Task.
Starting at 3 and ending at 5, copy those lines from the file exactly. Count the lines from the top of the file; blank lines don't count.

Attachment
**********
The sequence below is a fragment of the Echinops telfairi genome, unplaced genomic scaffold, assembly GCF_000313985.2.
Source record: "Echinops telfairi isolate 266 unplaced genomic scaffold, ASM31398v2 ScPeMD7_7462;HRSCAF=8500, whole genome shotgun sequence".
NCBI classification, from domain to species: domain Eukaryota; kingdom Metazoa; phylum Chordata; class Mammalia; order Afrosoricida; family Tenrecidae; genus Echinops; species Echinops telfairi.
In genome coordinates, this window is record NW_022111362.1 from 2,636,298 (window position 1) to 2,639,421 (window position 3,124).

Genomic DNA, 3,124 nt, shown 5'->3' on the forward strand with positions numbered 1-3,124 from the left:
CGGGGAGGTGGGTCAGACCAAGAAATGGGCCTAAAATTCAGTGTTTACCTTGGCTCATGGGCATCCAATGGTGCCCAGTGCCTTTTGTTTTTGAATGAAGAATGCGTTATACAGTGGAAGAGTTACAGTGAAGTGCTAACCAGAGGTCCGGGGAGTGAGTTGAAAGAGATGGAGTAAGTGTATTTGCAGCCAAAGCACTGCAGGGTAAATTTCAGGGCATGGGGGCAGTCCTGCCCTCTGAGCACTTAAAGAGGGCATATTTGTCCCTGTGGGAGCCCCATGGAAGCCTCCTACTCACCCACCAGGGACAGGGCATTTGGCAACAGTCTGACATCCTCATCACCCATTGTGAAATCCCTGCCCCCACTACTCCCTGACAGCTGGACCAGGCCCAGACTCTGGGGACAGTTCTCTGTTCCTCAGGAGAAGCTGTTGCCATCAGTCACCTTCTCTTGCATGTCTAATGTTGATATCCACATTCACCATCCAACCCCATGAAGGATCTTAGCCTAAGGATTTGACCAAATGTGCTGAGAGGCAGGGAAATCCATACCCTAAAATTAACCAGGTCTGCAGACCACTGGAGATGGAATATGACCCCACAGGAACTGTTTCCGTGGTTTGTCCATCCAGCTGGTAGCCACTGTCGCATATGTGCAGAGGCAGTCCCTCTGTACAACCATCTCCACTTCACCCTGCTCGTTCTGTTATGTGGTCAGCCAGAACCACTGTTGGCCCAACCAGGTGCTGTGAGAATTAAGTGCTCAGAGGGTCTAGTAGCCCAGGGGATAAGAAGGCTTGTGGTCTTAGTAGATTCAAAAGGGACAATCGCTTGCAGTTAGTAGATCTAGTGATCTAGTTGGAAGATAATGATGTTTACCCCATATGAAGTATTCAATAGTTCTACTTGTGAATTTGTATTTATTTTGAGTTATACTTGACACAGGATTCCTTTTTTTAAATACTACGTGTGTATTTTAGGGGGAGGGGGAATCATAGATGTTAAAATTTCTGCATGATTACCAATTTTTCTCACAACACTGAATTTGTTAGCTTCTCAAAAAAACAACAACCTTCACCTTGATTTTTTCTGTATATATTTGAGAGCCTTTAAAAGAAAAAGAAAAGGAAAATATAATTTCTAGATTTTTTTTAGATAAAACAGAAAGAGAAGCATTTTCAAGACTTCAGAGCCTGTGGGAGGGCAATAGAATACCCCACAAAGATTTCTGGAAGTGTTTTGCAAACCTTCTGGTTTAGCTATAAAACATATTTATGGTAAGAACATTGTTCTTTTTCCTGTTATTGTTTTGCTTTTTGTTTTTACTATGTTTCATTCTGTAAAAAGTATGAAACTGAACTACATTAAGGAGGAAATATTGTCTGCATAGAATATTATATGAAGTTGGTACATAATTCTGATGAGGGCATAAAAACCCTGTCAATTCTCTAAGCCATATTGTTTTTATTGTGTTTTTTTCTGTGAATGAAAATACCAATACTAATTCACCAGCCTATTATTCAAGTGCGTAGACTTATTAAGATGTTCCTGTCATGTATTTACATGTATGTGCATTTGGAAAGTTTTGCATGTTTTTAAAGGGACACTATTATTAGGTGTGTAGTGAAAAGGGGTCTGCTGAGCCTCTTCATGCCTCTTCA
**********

NCBI classification, from domain to species: domain Eukaryota; kingdom Metazoa; phylum Chordata; class Mammalia; order Afrosoricida; family Tenrecidae; genus Echinops; species Echinops telfairi.
In genome coordinates, this window is record NW_022111362.1 from 2,636,298 (window position 1) to 2,639,421 (window position 3,124).

Genomic DNA, 3,124 nt, shown 5'->3' on the forward strand with positions numbered 1-3,124 from the left: